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Vitamin D Linked to Brain Function After Cardiac Arrest

October 20, 2014 7:00 am | by European Society of Cardiology | News | Comments

Vitamin D deficiency increases the risk of poor brain function after sudden cardiac arrest by seven-fold, according to new research. Vitamin D deficiency also led to a higher chance of dying after sudden cardiac arrest.

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Degenerative Spinal Condition Found in Royal Mummies

October 20, 2014 7:00 am | by Wiley | News | Comments

Ankylosing spondylitis is a systemic disease that causes inflammation in the spinal joints and was thought to have affected members of the ancient Egyptian royal families. Now, a new study refutes that claim, finding instead a degenerative spinal condition called diffuse idiopathic skeletal hyperostosis in royal Egyptian mummies from the 18th to early 20th Dynasties.

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Surprising Drug is Good for the Heart

October 20, 2014 7:00 am | by BioMed Central | News | Comments

Viagra could be used as a safe treatment for heart disease, finds new research. A study reveals that long-term daily treatment of Viagra can provide protection for the heart at different stages of heart disease, with few side effects.

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Electricity Access Doesn’t Impact Climate

October 20, 2014 7:00 am | by International Institute for Applied Systems Analysis | News | Comments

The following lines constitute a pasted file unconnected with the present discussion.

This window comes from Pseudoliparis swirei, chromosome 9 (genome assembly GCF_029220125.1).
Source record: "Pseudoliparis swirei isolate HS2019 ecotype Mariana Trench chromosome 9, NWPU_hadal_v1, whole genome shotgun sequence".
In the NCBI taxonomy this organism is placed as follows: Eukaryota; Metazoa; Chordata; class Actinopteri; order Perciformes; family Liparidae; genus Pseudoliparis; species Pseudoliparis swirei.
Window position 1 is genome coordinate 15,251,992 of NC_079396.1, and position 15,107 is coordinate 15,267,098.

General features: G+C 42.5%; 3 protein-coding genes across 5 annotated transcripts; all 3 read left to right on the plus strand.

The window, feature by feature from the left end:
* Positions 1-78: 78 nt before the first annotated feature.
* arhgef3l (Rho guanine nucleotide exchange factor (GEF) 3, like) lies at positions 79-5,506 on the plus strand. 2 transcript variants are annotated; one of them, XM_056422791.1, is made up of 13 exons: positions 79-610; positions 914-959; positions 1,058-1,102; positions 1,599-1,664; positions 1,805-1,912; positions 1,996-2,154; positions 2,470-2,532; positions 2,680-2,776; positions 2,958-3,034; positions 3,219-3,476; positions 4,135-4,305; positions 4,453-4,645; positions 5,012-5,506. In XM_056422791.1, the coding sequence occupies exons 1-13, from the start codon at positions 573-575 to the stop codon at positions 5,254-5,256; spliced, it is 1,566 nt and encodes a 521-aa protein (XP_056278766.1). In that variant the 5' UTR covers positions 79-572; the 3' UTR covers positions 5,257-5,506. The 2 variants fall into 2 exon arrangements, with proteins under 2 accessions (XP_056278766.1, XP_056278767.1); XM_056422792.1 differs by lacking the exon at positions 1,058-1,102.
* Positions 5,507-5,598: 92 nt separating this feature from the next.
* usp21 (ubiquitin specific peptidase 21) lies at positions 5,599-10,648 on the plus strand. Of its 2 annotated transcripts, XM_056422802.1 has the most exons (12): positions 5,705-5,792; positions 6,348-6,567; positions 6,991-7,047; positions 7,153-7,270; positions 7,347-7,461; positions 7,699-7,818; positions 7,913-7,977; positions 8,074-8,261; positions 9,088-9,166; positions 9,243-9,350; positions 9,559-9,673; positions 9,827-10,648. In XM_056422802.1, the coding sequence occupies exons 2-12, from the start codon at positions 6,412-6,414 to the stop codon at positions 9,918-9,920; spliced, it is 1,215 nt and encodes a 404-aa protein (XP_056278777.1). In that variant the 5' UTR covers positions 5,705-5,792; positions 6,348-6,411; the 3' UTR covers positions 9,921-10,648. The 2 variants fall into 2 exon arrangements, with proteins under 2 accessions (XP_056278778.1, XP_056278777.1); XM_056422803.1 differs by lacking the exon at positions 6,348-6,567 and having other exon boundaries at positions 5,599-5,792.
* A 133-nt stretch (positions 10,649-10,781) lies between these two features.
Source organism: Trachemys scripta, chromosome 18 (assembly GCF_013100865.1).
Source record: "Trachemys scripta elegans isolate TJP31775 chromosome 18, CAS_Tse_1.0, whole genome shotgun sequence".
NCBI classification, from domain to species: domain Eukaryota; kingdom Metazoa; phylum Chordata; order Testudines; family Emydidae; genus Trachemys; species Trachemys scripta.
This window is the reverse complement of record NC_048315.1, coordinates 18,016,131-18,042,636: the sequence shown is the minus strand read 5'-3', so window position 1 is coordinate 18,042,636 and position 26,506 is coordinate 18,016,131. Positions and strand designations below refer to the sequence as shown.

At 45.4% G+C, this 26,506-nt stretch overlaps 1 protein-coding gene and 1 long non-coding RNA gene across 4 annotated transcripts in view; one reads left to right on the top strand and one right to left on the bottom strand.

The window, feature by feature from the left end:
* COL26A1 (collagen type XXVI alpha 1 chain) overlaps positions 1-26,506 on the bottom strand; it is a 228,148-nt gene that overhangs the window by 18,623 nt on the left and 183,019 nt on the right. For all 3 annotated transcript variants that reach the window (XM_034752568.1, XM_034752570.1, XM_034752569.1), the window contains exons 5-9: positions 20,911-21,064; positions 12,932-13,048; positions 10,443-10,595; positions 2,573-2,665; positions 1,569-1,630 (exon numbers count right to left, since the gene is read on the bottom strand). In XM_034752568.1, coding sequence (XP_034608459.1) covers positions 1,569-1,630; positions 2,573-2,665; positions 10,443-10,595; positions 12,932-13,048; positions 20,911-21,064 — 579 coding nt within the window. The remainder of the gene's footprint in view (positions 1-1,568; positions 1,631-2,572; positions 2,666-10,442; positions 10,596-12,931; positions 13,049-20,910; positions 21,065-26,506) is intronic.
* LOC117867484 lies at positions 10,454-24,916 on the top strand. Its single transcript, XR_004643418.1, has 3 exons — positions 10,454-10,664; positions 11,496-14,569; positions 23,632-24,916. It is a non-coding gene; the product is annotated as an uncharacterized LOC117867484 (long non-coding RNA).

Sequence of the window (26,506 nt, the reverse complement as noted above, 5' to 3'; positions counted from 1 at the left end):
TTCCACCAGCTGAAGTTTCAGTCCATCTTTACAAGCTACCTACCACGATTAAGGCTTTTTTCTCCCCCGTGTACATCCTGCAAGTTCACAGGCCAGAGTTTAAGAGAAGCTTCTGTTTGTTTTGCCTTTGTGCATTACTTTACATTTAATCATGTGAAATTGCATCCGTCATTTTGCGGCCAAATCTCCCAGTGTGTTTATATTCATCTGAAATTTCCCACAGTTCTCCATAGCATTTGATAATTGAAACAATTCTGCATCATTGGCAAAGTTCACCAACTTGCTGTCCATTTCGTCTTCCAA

Improving household electricity access in India over the last 30 years contributed only marginally to the nation's total carbon emissions growth during that time, according to a new study.

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Researchers Unlock a New Way to Grow Intestinal Stem Cells

October 20, 2014 7:00 am | by Cincinnati Children's Hospital Medical Center | News | Comments

Researchers have successfully transplanted "organoids" of functioning human intestinal tissue grown from pluripotent stem cells in a lab dish into mice– creating an unprecedented model for studying diseases of the intestine.

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Chemists Tackle Battery Fires, Explosions

October 17, 2014 2:00 pm | by Univ. of Kentucky | News | Comments

New research will help batteries resist overcharging, improving the safety of electronics from cellphones to airplanes. This work focused on the design, synthesis and testing of organic compounds that can be incorporated into the electrolytes of lithium-ion batteries to improve their safety profiles.

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Computer Simulations Key to Less-resistant Antibiotics

October 17, 2014 2:00 pm | by Univ. of Bristol | News | Comments

Scientists have used computer simulations to show how bacteria are able to destroy antibiotics– a breakthrough that will help develop drugs that can effectively tackle infections in the future. It’s hoped this insight will help scientists to develop new antibiotics with a much lower risk of resistance, and to choose the best medicines for specific outbreaks.

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Action Video Games Aid Sensorimotor Skills